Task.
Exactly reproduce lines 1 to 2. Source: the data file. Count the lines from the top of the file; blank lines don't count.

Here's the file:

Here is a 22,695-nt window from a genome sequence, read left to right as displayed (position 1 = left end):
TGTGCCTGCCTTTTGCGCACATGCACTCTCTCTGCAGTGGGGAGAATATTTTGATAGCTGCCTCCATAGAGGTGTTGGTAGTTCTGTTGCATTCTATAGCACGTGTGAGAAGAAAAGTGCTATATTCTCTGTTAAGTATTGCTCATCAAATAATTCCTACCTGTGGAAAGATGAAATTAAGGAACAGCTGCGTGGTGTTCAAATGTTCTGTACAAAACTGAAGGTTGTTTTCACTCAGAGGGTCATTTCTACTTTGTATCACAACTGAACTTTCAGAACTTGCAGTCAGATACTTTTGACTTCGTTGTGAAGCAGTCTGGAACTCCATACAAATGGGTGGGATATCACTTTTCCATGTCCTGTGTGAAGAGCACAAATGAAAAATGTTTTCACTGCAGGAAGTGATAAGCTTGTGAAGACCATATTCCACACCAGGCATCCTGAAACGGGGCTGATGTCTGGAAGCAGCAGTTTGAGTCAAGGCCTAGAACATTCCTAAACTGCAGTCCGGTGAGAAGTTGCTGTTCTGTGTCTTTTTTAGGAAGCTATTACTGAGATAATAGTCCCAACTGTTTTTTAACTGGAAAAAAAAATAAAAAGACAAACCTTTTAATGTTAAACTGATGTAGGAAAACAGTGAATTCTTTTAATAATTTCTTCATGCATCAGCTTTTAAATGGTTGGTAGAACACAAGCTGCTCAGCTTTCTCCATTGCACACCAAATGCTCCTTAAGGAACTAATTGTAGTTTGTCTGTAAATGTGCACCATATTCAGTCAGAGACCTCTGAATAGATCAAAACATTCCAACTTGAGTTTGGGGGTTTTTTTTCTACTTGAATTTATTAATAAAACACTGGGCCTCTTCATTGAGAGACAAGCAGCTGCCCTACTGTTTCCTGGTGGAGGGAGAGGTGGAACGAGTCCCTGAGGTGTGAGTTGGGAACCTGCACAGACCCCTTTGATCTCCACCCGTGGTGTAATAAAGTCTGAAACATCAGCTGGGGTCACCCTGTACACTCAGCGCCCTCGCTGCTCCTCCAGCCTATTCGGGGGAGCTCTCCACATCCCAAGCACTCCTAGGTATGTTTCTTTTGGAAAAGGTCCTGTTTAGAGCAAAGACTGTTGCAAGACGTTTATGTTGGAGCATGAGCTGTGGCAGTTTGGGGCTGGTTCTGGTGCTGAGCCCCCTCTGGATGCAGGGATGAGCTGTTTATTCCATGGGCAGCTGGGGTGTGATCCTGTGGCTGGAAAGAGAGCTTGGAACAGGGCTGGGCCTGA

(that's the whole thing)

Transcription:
Here is a 22,695-nt window from a genome sequence, read left to right as displayed (position 1 = left end):
TGTGCCTGCCTTTTGCGCACATGCACTCTCTCTGCAGTGGGGAGAATATTTTGATAGCTGCCTCCATAGAGGTGTTGGTAGTTCTGTTGCATTCTATAGCACGTGTGAGAAGAAAAGTGCTATATTCTCTGTTAAGTATTGCTCATCAAATAATTCCTACCTGTGGAAAGATGAAATTAAGGAACAGCTGCGTGGTGTTCAAATGTTCTGTACAAAACTGAAGGTTGTTTTCACTCAGAGGGTCATTTCTACTTTGTATCACAACTGAACTTTCAGAACTTGCAGTCAGATACTTTTGACTTCGTTGTGAAGCAGTCTGGAACTCCATACAAATGGGTGGGATATCACTTTTCCATGTCCTGTGTGAAGAGCACAAATGAAAAATGTTTTCACTGCAGGAAGTGATAAGCTTGTGAAGACCATATTCCACACCAGGCATCCTGAAACGGGGCTGATGTCTGGAAGCAGCAGTTTGAGTCAAGGCCTAGAACATTCCTAAACTGCAGTCCGGTGAGAAGTTGCTGTTCTGTGTCTTTTTTAGGAAGCTATTACTGAGATAATAGTCCCAACTGTTTTTTAACTGGAAAAAAAAATAAAAAGACAAACCTTTTAATGTTAAACTGATGTAGGAAAACAGTGAATTCTTTTAATAATTTCTTCATGCATCAGCTTTTAAATGGTTGGTAGAACACAAGCTGCTCAGCTTTCTCCATTGCACACCAAATGCTCCTTAAGGAACTAATTGTAGTTTGTCTGTAAATGTGCACCATATTCAGTCAGAGACCTCTGAATAGATCAAAACATTCCAACTTGAGTTTGGGGGTTTTTTTTCTACTTGAATTTATTAATAAAACACTGGGCCTCTTCATTGAGAGACAAGCAGCTGCCCTACTGTTTCCTGGTGGAGGGAGAGGTGGAACGAGTCCCTGAGGTGTGAGTTGGGAACCTGCACAGACCCCTTTGATCTCCACCCGTGGTGTAATAAAGTCTGAAACATCAGCTGGGGTCACCCTGTACACTCAGCGCCCTCGCTGCTCCTCCAGCCTATTCGGGGGAGCTCTCCACATCCCAAGCACTCCTAGGTATGTTTCTTTTGGAAAAGGTCCTGTTTAGAGCAAAGACTGTTGCAAGACGTTTATGTTGGAGCATGAGCTGTGGCAGTTTGGGGCTGGTTCTGGTGCTGAGCCCCCTCTGGATGCAGGGATGAGCTGTTTATTCCATGGGCAGCTGGGGTGTGATCCTGTGGCTGGAAAGAGAGCTTGGAACAGGGCTGGGCCTGA